The best time for repotting is spring and the beginning of summer.
Use also repotting as a chance to renew the substrate. For mature plants, this should be done every two to three years.
During growth, I recommend repotting into a pot two to three sizes larger each time you repot.
If you use a moss pole, I recommend changing it after two to three years.
As with all other plants, you should constantly remove dead and diseased leaves from the Pink Princess. Use a clean and sharp blade for cutting. That will prevent bruising and reduce the risk of infection.
For variegated plants or plants with variegation, pruning can also influence variegation.
Influence the variegation of the Pink Princess
Since the variegation of Philodendron erubescens ‘Pink Princess’ can be spontaneous, pruning may have to be done to regain variegation. If the Pink Princess turns green, this step is almost unavoidable.
However, before you cut back the Philodendron, ensure its current location meets all requirements. Often the variegation will return on its own after three to four leaves.
If it does not, you can prune the houseplant back. Pruning is done according to the leaf that has the characteristics you want.
In the case of a lost variegation, the shoot is cut behind the last variegated leaf so that the variegated leaf forms the new shoot tip.
Propagate Philodendron erubescens ‘Pink Princess’
You can propagate the PPP by cuttings and mossing. Purely theoretically, propagation can also be done by seeds. However, most seeds are sterile. If a seed germinates, it does not necessarily have to show the characteristics of the mother plant.
Therefore, propagation by seed is not suitable for the Pink Princess.
Propagation by mossing
Mossing is considered to be the most successful propagation method. That is mainly because you already root the potential cutting on the mother plant. All you need is some Sphagnum moss and cling film.
First, identify aerial roots on your Pink Princess. Now moisten the Sphagnum moss and place it around the roots. Then wrap it with plastic wrap to trap the moisture. Keep the moss evenly moist from this point on.
After one to three months, you should be able to see roots in the moss. You can cut off the shoot in front of and behind the rooted part if there are enough roots. You can place the resulting cutting directly in the substrate.
The care does not differ from the care of the mother plant.
Propagation by cuttings
The easiest way to propagate your Philodendron Pink Princess is by cuttings if it already has a climbing shoot. In this case, the leaf nodes are easy to identify.
Each cutting should have at least one leaf. In addition, if aerial roots are also present, rooting will be easier and faster.
Cut the shoot between two leaf nodes. Use a sharp and clean blade for the cut. That will prevent bruising and reduce the risk of infection of the cut.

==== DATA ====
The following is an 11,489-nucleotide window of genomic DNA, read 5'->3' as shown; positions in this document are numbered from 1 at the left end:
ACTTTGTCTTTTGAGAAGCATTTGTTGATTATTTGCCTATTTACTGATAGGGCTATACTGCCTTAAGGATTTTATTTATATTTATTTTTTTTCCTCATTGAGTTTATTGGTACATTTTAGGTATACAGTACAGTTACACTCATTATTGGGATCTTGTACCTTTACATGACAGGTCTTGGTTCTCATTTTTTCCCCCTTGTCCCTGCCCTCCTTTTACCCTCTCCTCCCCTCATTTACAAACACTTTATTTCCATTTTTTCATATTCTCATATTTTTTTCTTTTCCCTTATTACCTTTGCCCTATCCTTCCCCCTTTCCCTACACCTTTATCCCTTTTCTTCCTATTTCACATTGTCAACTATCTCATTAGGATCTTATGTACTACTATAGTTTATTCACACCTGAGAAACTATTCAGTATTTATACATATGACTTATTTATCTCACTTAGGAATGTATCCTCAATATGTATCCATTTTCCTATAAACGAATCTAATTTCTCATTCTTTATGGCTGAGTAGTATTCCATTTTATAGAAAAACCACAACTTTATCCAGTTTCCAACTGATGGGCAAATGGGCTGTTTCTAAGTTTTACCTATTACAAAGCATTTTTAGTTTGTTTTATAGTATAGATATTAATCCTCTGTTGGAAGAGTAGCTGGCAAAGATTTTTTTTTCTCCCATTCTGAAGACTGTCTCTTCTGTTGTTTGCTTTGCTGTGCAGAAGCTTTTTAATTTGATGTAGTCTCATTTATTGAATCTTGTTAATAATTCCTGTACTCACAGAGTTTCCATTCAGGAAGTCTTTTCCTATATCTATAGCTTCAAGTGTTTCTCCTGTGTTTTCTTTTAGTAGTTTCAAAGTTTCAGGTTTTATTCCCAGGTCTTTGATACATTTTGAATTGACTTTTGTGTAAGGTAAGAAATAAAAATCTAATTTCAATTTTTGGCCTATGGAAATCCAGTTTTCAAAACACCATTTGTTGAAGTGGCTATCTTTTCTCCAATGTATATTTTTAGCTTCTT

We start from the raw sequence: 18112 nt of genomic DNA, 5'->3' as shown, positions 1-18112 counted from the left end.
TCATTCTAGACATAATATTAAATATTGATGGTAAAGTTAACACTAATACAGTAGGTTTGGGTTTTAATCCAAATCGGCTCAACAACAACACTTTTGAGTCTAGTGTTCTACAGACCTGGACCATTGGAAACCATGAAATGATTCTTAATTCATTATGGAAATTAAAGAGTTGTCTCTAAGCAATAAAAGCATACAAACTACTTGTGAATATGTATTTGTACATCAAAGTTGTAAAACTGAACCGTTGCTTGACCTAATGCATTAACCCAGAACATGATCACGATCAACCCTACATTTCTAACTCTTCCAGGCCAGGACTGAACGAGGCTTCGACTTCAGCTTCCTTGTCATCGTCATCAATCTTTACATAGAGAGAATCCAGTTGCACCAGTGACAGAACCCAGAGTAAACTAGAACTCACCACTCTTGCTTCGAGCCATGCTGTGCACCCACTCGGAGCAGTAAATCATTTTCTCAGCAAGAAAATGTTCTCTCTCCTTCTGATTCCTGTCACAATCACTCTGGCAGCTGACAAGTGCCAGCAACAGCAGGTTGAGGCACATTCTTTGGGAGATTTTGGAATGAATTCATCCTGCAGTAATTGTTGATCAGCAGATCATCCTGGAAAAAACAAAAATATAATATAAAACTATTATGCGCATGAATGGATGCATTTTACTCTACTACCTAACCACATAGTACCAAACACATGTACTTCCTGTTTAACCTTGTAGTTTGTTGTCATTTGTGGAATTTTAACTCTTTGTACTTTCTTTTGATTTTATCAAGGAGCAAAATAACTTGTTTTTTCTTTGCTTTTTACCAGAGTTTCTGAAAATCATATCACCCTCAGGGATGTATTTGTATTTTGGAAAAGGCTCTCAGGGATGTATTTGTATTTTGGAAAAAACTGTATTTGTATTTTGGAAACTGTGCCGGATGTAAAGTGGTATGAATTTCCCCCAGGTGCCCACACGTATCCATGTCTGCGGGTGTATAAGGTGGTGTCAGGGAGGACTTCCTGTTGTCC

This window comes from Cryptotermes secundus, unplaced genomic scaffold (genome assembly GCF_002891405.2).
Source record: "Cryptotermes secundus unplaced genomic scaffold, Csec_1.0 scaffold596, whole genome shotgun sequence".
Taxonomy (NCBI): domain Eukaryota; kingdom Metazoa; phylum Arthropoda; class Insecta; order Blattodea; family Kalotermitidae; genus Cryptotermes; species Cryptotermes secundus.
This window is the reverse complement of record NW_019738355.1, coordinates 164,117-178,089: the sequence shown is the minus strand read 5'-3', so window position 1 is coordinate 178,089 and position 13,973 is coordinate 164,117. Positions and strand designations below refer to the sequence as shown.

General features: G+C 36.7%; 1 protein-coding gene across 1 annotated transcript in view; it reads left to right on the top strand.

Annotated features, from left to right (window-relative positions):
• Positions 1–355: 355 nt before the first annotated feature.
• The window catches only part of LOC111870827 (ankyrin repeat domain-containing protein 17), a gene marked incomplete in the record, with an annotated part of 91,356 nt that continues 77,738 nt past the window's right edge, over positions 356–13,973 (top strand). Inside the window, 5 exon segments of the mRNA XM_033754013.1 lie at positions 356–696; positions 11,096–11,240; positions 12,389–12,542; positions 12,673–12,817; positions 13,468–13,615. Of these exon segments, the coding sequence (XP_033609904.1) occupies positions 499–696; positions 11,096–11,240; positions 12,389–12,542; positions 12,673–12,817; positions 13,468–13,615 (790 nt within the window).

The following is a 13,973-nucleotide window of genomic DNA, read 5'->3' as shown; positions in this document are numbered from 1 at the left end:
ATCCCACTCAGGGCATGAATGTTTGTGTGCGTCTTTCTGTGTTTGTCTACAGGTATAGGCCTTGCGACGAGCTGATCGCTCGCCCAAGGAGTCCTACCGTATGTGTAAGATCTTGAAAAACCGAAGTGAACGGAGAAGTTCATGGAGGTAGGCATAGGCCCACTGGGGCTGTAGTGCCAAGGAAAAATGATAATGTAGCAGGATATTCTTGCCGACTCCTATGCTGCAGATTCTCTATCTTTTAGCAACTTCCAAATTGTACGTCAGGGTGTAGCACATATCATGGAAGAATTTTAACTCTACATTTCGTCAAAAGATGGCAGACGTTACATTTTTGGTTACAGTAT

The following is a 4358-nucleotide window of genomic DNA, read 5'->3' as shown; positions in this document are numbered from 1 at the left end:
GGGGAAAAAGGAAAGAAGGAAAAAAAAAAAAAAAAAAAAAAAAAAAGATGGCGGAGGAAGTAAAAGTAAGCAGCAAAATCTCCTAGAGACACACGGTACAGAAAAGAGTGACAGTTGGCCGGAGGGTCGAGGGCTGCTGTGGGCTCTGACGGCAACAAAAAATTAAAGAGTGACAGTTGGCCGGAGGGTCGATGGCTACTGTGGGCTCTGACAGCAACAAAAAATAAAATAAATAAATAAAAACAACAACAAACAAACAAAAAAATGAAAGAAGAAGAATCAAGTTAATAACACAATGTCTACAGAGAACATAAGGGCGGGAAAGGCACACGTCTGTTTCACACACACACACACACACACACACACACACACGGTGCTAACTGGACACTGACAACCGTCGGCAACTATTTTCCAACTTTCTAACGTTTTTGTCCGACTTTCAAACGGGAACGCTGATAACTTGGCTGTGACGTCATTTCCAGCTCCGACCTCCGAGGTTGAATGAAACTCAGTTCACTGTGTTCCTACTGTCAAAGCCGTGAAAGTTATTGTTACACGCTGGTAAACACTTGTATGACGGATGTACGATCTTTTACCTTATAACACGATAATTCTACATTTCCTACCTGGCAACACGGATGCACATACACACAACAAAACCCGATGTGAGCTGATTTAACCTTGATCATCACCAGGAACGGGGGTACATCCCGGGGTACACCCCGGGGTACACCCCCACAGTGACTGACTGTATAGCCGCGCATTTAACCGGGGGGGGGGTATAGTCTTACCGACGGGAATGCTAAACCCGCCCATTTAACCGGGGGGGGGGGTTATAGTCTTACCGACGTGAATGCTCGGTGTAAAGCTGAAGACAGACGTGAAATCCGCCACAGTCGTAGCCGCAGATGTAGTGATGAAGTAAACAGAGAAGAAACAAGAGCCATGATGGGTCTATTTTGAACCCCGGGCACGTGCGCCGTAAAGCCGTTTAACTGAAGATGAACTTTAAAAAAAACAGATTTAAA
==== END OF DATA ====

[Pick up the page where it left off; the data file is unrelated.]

Allow the cuttings to dry for a few hours after cutting. You can speed up this process by applying cinnamon or activated charcoal. Both have an antibacterial and antifungal effect, respectively (prevent fungal diseases).
Depending on your preference, you can root the cuttings in water, perlite, or moist Sphagnum moss. If you choose the water method, I recommend changing the water at least weekly. Do not place cuttings in water on a heating mat!
Now place the cuttings in a bright and warm place (without direct sunlight).
The rooting process can take up to two months. As a rule, however, small roots are already visible after two to three weeks. As soon as these are about one inch long, you can put the cuttings into the substrate.
From the care, they are now no longer different from the mother plant. However, remember that the smaller pots will be watered over more quickly and dry out faster.
Diseases, pests, and care mistakes
Overall, the Pink Princess is tough. The usual diseases are rarely seen in her. Only care mistakes can cause problems. The most common care mistakes are listed below.
As mentioned in the last paragraph, the Philodendron erubescens “Pink Princess” is spared mainly from our diseases. One disease, which is primarily caused by care mistakes, is root rot.
In case of root rot, you should remove all rotting roots. Then put the plant in a fresh substrate and keep it relatively dry. For detailed instructions on how to treat root rot, see our article on how to treat root rot.
The Pink Princess is also quite resistant to pests. Besides the usual suspect, fungus gnats and spider mites also like to visit it, especially in winter.
The dry heating air provides the red spider mite with optimal living conditions. That is why they are often an uninvited guest in winter.
You can recognize spider mites by their web-like formations under the leaves and in the leaf axils. In some cases, the leaves initially show small yellow to brown spots. Deformations of the leaves can also be an indicator.
A small infestation can be quickly controlled by rinsing the plant and spraying it with neem oil*.
However, if the infestation is more significant, I recommend using No products found..
If you’re opposed to sprays, you can use beneficial insects like No products found..
The pink variegation turns brown
If the variegation or variegation turns brown, it is often due to one of two reasons:
- too much or too strong light
- too little humidity
Try to keep the humidity at least 50%. In its location, the Philodendron should receive bright, indirect light.
Brown leaf tips and leaf edges
If leaf edges or leaf tips turn brown, it is due to insufficient humidity. To prevent this cosmetic damage, you should keep the humidity at least 50%. Especially in winter, it drops due to the dry air from the radiators.
Here you can find methods to increase the humidity. Spoiler: the easiest way is to use a humidifier.
Yellow or brown leaves
Yellow but also brown leaves are often the result of over- or under-watering. Therefore, check the substrate. If it is wet, it is overwatered; if the root ball is dry, it is underwatered.
Especially in case of overwatering, but also after watering in case of underwatering, you should check the roots for root rot. If they rot, remove them immediately and change the substrate and the pot.
Note that neither yellow nor brown leaves turn green again. Leave disease-free yellow leaves on the plant until they turn brown or the plant sheds them. This way, the houseplant can still draw reserves from them.
Frequently Asked Questions
Is Philodendron Pink Princess poisonous?
Like many other arum plants, Philodendron Pink Princess contains calcium oxalate crystals and is therefore classified as poisonous.
So place your Pink Princess, which is out of reach for children and pets.
Why does my Philodendron Pink Princess lose its variegation?
If the Philodendron Pink Princess does not get enough light, the amount of variegation will decrease. Therefore, provide sufficient bright, indirect light.
Take advantage of this!